European examples of Video Game Inspired Violence

12 Nov

As posted last week, I explained some of the more well known examples of violent acts inspired by violent video games in America and now I’ll discuss perhaps the biggest two in Europe.

Anders Breivik

Anders Behring Breivik ( born 13 February 1979) was the perpetrator of the 2011 Norway Attacks. On 22 July 2011, he bombed government buildings in Oslo, killing eight. He then killed 69 more, mostly teenagers, in a mass shooting at an AUF camp on the island of Utoya. In August 2012 he was convicted of mass murder, causing a fatal explosion, and terrorism.

Anders Breivik

Anders Breivik has described how he “trained” for the attacks he carried out in Norway last summer using the computer game Call of Duty: Modern Warfare. The 33-year-old said he practised his shot using a “holographic aiming device” on the war simulation game, which he said is used by armies around the world for training. “You develop target acquisition,” he said. He used a similar device during the shooting attacks that left 69 dead at a political youth camp on the island of Utøya on 22 July. Describing the game, he said: “It consists of many hundreds of different tasks and some of these tasks can be compared with an attack, for real. That’s why it’s used by many armies throughout the world. It’s very good for acquiring experience related to sights systems.” He added: “If you are familiar with a holographic sight, it’s built up in such a way that you could have given it to your grandmother and she would have been a super marksman. It’s designed to be used by anyone. In reality it requires very little training to use it in an optimal way. But of course it does help if you’ve practised using a simulator.”

The prosecution asked Breivik if he was aware that “there are some bereaved people sitting here in the courtroom who lost children at Utøya”. How do you think they are feeling, Breivik was asked. “They are probably reacting in a natural way, with disgust and horror,” he said. The court also heard that Breivik took what he called a “sabbatical” for a year between the summers of 2006 and 2007, which he devoted to playing another game, World of Warcraft (WoW), “hardcore” full time. He admitted he spent up to 16 hours every day that year playing from his bedroom in his mother’s Oslo flat. But he insisted WoW had nothing to do with the attacks he carried out last year, leaving 77 dead. He said: “Some people like to play golf, some like to sail, I played WoW. It had nothing to do with 22 July. It’s not a world you are engulfed by. It’s simply a hobby.” He added: “WoW is only a fantasy game, which is not violent at all. It’s just fantasy. It’s a strategy game. You co-operate with a lot of others to overcome challenges. That’s why you do it. It’s a very social game. Half of the time you are connected in communication with others. It would be wrong to consider it an antisocial game.”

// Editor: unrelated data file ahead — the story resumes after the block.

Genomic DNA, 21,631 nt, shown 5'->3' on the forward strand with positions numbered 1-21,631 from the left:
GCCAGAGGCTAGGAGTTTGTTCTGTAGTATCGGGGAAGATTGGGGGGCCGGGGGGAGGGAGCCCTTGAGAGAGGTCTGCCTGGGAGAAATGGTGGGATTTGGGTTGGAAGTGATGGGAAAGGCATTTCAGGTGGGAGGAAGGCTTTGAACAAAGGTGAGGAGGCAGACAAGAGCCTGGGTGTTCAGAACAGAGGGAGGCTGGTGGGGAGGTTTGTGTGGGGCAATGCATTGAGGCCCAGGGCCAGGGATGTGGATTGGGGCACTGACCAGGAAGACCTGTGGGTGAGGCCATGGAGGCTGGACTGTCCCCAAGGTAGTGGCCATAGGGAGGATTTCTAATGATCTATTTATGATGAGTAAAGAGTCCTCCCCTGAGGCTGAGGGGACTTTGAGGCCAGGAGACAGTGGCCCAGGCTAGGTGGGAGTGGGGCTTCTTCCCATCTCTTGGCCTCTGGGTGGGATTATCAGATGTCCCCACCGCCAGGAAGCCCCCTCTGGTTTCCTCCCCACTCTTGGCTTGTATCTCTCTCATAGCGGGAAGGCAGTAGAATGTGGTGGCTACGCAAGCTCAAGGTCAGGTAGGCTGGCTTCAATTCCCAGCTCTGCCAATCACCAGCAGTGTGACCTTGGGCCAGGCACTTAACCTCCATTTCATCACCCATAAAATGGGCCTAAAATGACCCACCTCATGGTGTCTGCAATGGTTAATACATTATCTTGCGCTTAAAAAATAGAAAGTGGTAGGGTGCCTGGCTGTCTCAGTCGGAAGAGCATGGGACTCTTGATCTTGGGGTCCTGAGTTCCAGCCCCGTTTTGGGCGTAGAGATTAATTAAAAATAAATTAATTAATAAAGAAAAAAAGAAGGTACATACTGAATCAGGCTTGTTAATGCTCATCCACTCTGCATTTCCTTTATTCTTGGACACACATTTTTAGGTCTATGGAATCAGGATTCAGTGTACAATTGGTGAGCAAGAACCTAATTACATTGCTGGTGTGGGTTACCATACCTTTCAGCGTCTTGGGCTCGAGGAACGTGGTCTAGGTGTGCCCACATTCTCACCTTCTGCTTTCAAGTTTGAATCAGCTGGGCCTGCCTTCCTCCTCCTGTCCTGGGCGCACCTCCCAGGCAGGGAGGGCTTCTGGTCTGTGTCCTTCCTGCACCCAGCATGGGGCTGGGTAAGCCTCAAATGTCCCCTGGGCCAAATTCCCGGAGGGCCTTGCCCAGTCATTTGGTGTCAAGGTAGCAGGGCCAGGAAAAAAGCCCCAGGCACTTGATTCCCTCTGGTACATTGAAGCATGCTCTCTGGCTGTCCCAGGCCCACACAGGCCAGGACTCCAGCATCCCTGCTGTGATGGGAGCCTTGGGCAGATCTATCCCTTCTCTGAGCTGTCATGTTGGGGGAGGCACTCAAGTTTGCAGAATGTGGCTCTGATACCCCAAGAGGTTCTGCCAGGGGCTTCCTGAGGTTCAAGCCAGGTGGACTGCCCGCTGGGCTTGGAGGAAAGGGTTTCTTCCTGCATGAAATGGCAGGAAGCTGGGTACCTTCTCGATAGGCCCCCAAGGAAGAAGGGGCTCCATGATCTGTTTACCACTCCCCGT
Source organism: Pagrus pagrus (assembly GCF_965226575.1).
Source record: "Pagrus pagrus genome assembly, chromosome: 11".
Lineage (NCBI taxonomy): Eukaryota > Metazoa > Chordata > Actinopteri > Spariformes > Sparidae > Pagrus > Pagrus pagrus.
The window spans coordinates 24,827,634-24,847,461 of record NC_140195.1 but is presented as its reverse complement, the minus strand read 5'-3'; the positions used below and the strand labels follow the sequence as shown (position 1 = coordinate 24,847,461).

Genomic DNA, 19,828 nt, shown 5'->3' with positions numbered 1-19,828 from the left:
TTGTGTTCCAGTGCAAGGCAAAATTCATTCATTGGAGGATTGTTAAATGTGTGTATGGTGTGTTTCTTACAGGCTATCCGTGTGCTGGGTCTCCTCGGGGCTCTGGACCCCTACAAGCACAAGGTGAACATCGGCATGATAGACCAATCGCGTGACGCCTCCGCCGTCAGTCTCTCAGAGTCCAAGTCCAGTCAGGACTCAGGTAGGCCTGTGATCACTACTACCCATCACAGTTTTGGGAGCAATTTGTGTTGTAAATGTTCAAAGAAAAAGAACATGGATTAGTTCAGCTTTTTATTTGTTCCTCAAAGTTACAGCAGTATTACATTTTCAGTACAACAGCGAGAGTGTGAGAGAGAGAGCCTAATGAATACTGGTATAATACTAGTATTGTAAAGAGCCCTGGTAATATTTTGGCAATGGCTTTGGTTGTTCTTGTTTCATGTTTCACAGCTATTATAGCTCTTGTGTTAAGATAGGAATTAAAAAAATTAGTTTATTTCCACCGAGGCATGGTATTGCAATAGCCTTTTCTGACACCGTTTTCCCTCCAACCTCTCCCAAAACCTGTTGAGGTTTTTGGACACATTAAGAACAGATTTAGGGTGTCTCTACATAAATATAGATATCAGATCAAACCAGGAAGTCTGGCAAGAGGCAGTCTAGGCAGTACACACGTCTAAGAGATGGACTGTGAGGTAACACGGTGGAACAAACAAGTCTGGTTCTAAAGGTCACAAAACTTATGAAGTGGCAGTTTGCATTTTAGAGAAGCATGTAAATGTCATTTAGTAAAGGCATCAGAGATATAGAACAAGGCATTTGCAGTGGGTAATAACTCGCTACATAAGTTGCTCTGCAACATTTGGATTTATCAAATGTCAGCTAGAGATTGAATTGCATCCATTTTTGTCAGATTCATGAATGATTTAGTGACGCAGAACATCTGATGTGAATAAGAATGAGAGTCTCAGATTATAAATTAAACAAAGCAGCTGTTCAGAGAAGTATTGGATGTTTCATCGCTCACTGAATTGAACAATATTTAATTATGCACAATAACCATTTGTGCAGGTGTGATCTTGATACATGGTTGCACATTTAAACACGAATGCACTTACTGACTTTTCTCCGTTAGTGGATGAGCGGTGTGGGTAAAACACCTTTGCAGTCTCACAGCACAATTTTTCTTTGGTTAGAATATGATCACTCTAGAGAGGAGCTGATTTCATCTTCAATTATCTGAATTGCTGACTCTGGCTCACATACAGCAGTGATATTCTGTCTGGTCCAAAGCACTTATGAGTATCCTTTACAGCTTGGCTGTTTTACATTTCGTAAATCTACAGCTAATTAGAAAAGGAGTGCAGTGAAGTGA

Breivik said he “deserved” his sabbatical because he had worked an average of 12-14 hours every day between 2002 and 2006 on various entrepreneurial projects. He said: “I felt I had sacrificed a lot. Because of that I felt I deserved to take one year off to do what I wanted. Especially bearing in mind the upcoming so-called suicide action … I wanted to have no remorse as to what I had missed out on.”